Cable networks based out of the area include FSN Northwest, NWCN, ResearchChannel, & UWTV. Seattle cable viewers also receive CBUT 2 (CBC) from Vancouver, British Columbia, often as cable channel 99.

Broadcast TV

Channel Call Sign Network Owner
4 KOMO ABC Fisher Broadcasting
5 KING NBC Belo Corporation
7 KIRO CBS Cox Enterprises
9 KCTS PBS KCTS Television
11 KSTW The CW CBS Corporation
12 KVOS Independent Newport Television
13 KCPQ Fox Tribune Broadcasting
16 KONG Independent Belo Corporation
20 KTBW TBN Trinity Broadcasting Network
22 KZJO MyNetworkTV Tribune Broadcasting
24 KBCB ShopNBC World Television of Washington, LLC
28 KBTC PBS Bates Technical College
33 KWPX ION ION Media Networks
42 KWDK Daystar Television Network Daystar Television Network
44 KFFV AMGTV North Pacific International Television, Inc.
46 KUSE-LD Gems TV Mako Communications
51 KUNS Univision Fisher Broadcasting

Cable TV

Cable Network Owner
FSN Northwest DirecTV Sports Networks
NWCN Belo Corporation
ResearchChannel ResearchChannel
Seattle Channel City of Seattle
UWTV University of Washington


Antennas in Capitol Hill

Seattle has the thirteenth largest radio market in the United States,[2] though this ranking does not take into account Canadian audiences. The radio market stretches across Puget Sound and Western Washington. The Seattle PI ran an article[13] in February 2010 about the start of the radio industry in Seattle.



Coverage of news and public affairs across Seattle's radio dial is inconsistent. KIRO (97.3 FM), which has a newsroom of 30 people, airs 34 hours of news programming per week, with a primary focus on local reporting; counting news analysis segments and related programming, this reaches 91 hours per week. KOMO-AM (97.7 FM) airs news and commentary 24 hours per day, 7 days per week. Kris Bennett Broadcasting, a trio of stations serving the black community, airs 5 hours of local talk radio programming each week.[4]

Many Seattle radio stations are also available through internet radio, with KEXP being the first radio station to offer real-time playlists, broadcast uncompressed CD quality music over the internet 24 hours a day, and offer internet archives of its shows (Podcasts).[15] Hollow Earth Radio is also online-only and emphasizes local artists outside the mainstream music scene.[4]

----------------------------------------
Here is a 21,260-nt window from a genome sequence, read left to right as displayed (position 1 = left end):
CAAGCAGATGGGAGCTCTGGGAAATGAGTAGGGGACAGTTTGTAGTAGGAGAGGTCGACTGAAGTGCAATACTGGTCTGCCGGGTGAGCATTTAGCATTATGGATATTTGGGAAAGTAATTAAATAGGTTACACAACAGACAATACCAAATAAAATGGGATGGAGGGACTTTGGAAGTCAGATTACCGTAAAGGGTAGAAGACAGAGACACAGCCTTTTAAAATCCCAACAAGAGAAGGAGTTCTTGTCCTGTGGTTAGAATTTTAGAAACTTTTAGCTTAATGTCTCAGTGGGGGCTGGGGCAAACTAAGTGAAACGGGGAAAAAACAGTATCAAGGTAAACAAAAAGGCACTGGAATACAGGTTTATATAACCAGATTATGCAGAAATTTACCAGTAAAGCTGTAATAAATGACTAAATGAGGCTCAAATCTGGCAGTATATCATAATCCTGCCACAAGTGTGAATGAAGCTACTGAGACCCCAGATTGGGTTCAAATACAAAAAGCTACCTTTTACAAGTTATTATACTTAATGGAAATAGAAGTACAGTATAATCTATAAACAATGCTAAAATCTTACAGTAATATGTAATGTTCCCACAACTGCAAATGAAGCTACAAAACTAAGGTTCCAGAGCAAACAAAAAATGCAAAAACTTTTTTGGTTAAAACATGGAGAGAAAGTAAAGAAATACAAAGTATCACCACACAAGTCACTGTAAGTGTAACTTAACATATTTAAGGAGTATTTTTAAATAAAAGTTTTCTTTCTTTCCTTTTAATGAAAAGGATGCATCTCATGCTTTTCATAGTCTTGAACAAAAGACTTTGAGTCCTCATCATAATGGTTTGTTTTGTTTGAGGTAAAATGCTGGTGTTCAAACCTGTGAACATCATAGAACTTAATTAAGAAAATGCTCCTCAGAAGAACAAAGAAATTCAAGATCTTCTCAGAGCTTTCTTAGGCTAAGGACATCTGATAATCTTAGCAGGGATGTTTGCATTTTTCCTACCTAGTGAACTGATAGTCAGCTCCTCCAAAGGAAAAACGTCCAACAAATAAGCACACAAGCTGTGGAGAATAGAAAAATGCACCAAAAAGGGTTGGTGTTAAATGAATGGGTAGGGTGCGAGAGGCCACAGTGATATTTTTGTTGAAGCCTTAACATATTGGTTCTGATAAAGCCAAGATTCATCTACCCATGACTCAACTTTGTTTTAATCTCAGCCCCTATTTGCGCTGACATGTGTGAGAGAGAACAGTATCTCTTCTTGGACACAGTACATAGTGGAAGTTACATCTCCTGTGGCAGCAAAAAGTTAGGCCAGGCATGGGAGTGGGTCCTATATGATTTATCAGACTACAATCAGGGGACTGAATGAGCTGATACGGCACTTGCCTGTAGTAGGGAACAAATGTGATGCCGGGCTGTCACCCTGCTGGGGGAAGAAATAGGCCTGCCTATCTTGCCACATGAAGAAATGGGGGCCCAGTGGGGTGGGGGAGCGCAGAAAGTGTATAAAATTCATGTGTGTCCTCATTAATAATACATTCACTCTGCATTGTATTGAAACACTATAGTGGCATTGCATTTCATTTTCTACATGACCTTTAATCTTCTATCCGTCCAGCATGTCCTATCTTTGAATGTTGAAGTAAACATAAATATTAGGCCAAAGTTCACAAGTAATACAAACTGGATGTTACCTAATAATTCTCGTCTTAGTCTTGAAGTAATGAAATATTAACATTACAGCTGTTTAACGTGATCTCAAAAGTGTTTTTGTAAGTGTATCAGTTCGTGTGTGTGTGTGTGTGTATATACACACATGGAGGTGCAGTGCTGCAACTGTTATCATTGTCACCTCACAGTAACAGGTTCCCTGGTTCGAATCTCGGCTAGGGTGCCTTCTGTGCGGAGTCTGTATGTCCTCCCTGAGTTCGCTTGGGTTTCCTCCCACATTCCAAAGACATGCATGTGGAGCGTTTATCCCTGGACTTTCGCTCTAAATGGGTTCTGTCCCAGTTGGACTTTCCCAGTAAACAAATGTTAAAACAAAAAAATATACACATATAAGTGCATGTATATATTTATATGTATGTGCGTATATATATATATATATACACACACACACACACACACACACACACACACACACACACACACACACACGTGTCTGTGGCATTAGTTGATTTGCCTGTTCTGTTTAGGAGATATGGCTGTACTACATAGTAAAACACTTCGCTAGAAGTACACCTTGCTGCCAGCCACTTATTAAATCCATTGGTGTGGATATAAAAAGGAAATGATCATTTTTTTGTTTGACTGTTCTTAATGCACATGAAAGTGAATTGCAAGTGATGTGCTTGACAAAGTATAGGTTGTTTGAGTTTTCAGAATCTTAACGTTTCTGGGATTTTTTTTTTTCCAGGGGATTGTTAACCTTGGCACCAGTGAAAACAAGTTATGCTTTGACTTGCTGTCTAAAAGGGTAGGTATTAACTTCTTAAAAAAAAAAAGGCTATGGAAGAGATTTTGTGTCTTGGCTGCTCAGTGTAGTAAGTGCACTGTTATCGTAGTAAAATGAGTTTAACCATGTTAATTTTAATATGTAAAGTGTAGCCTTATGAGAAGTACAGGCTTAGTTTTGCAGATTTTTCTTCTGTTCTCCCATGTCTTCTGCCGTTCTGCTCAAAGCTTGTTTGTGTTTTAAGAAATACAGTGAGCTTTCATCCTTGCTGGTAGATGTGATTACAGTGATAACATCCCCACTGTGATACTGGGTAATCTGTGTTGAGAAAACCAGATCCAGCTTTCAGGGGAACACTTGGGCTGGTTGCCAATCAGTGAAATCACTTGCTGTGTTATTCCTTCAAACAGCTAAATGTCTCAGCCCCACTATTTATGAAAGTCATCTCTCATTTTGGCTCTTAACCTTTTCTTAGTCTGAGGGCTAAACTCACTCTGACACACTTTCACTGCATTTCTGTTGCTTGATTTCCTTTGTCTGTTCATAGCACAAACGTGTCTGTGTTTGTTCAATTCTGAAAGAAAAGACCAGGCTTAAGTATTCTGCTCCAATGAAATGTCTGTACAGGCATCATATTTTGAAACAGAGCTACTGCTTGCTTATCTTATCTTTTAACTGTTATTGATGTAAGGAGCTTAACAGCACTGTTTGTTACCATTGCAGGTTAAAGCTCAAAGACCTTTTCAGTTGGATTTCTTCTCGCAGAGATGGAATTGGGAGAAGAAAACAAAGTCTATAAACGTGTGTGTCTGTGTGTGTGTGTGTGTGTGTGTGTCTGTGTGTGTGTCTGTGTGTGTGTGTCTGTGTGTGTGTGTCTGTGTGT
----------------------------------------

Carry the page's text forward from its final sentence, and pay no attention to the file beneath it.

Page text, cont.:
Seattle's first significant foray into Internet media came along with Indymedia,[16] a co-op started in 1999 that has since spread to many cities around the world. In the decade since the founding of Indymedia, all of the city's mainstream media outlets have established or augmented their online presence, and numerous blogs have sprung up to supplement traditional media. The city hit another first when the Seattle Post-Intelligencer became the first online-only newspaper in the nation, and as, that outlet has experimented with its growth by adding reader blogs and neighborhood-focused blogs. The P-I first began experimenting with blog-driven community engagement with the "Big Blog," a local news blog whose founding reporter used to hold regular public meet-ups with Seattle residents, a practice now embraced by other local bloggers, as well.[4]

Across the Seattle region, 43% of adults read news online on a regular basis and another 21% read or contribute to blogs.[17] In addition to blogs, other online media outlets that offer wider-ranging coverage include Crosscut,[18] started by Seattle Weekly founder David Brewster,, Investigate West & Seattle Post Globe. Sea Beez, a content-sharing online portal for ethnic media outlets, is in the process of launching a local news site.[19]

Seattle is served by a number of online media outlets: The City of Seattle Information Technology department identified 260 websites focused on Seattle's local neighborhoods and communities, including non-traditional, linked news and information outlets.[4] Much of this online activity is driven by the rich hyperlocal news scene in the city, which has seen an exponential growth this past decade. This has been led in the area by sites such as[20] and,[21] but also old media companies such as KOMO.[22] There's a pair of articles here[23] and here[24] covering the ad scene for hyperlocal in January 2010.